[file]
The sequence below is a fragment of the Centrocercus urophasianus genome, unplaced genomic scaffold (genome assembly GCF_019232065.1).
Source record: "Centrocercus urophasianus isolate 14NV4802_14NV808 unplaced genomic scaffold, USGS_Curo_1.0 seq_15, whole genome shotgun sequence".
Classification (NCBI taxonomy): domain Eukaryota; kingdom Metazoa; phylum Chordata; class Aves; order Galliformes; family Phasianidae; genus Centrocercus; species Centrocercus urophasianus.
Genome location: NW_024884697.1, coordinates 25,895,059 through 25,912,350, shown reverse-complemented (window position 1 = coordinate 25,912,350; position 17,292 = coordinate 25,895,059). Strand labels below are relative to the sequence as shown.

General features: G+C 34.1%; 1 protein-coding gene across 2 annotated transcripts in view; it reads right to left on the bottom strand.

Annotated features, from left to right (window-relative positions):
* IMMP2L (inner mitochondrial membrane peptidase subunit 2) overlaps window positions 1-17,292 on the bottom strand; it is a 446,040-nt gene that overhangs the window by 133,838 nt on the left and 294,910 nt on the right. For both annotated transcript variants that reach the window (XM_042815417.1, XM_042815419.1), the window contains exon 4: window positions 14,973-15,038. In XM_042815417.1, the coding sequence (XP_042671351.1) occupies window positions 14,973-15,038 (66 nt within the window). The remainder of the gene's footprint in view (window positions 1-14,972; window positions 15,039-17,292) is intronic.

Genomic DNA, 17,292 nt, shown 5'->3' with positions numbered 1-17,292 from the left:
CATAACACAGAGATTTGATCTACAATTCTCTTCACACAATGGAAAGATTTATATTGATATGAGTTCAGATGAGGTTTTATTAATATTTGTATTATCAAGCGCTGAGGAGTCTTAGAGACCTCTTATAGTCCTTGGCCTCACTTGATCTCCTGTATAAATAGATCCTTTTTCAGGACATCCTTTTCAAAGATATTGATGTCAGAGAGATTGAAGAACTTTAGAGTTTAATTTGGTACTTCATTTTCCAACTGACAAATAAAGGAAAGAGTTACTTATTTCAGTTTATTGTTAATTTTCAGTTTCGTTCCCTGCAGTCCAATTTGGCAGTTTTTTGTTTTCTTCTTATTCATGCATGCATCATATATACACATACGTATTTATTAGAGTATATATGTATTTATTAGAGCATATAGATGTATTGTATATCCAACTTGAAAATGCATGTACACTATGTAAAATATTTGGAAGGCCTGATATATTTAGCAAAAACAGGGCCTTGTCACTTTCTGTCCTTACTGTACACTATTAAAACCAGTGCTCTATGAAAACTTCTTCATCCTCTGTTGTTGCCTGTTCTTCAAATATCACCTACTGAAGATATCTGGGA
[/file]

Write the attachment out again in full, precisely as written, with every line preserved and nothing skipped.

The sequence below is a fragment of the Centrocercus urophasianus genome, unplaced genomic scaffold (genome assembly GCF_019232065.1).
Source record: "Centrocercus urophasianus isolate 14NV4802_14NV808 unplaced genomic scaffold, USGS_Curo_1.0 seq_15, whole genome shotgun sequence".
Classification (NCBI taxonomy): domain Eukaryota; kingdom Metazoa; phylum Chordata; class Aves; order Galliformes; family Phasianidae; genus Centrocercus; species Centrocercus urophasianus.
Genome location: NW_024884697.1, coordinates 25,895,059 through 25,912,350, shown reverse-complemented (window position 1 = coordinate 25,912,350; position 17,292 = coordinate 25,895,059). Strand labels below are relative to the sequence as shown.

General features: G+C 34.1%; 1 protein-coding gene across 2 annotated transcripts in view; it reads right to left on the bottom strand.

Annotated features, from left to right (window-relative positions):
* IMMP2L (inner mitochondrial membrane peptidase subunit 2) overlaps window positions 1-17,292 on the bottom strand; it is a 446,040-nt gene that overhangs the window by 133,838 nt on the left and 294,910 nt on the right. For both annotated transcript variants that reach the window (XM_042815417.1, XM_042815419.1), the window contains exon 4: window positions 14,973-15,038. In XM_042815417.1, the coding sequence (XP_042671351.1) occupies window positions 14,973-15,038 (66 nt within the window). The remainder of the gene's footprint in view (window positions 1-14,972; window positions 15,039-17,292) is intronic.

Genomic DNA, 17,292 nt, shown 5'->3' with positions numbered 1-17,292 from the left:
CATAACACAGAGATTTGATCTACAATTCTCTTCACACAATGGAAAGATTTATATTGATATGAGTTCAGATGAGGTTTTATTAATATTTGTATTATCAAGCGCTGAGGAGTCTTAGAGACCTCTTATAGTCCTTGGCCTCACTTGATCTCCTGTATAAATAGATCCTTTTTCAGGACATCCTTTTCAAAGATATTGATGTCAGAGAGATTGAAGAACTTTAGAGTTTAATTTGGTACTTCATTTTCCAACTGACAAATAAAGGAAAGAGTTACTTATTTCAGTTTATTGTTAATTTTCAGTTTCGTTCCCTGCAGTCCAATTTGGCAGTTTTTTGTTTTCTTCTTATTCATGCATGCATCATATATACACATACGTATTTATTAGAGTATATATGTATTTATTAGAGCATATAGATGTATTGTATATCCAACTTGAAAATGCATGTACACTATGTAAAATATTTGGAAGGCCTGATATATTTAGCAAAAACAGGGCCTTGTCACTTTCTGTCCTTACTGTACACTATTAAAACCAGTGCTCTATGAAAACTTCTTCATCCTCTGTTGTTGCCTGTTCTTCAAATATCACCTACTGAAGATATCTGGGA